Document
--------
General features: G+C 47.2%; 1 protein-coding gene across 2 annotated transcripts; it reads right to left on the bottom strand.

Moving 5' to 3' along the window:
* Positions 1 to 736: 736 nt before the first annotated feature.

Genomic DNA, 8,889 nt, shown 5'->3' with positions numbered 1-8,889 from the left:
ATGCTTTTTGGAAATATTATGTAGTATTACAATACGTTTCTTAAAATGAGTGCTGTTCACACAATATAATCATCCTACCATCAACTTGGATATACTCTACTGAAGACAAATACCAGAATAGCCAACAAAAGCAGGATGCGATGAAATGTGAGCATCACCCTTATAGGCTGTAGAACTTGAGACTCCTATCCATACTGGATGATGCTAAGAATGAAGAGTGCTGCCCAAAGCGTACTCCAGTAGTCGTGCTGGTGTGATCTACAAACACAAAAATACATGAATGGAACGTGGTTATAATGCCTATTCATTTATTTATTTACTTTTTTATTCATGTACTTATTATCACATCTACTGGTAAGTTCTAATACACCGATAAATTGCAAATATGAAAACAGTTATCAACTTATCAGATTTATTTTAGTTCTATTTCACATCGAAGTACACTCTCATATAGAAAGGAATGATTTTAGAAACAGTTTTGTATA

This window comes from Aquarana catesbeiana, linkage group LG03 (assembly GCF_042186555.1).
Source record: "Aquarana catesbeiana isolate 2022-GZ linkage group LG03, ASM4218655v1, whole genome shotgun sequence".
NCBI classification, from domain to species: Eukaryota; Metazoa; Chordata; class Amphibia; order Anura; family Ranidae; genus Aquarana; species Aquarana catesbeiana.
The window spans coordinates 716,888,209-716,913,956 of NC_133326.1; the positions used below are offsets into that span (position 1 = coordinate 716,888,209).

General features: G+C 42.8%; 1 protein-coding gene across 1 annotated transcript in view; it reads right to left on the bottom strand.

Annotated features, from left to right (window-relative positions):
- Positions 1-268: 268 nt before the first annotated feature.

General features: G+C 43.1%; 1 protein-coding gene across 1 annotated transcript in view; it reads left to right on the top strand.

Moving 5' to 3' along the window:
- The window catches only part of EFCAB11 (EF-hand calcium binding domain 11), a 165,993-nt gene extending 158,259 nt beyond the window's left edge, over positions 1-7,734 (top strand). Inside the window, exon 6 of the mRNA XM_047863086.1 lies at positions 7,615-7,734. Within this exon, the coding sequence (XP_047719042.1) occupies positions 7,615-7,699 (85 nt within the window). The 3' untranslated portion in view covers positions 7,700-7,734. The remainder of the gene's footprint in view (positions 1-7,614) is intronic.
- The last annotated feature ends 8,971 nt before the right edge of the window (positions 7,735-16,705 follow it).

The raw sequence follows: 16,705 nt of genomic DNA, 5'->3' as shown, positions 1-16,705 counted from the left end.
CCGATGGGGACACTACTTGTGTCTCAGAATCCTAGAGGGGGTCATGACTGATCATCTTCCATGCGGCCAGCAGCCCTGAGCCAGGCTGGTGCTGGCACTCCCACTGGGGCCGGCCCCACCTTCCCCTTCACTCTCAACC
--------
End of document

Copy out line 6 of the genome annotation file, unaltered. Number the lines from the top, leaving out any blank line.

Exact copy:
This window comes from Aquarana catesbeiana, linkage group LG03 (assembly GCF_042186555.1).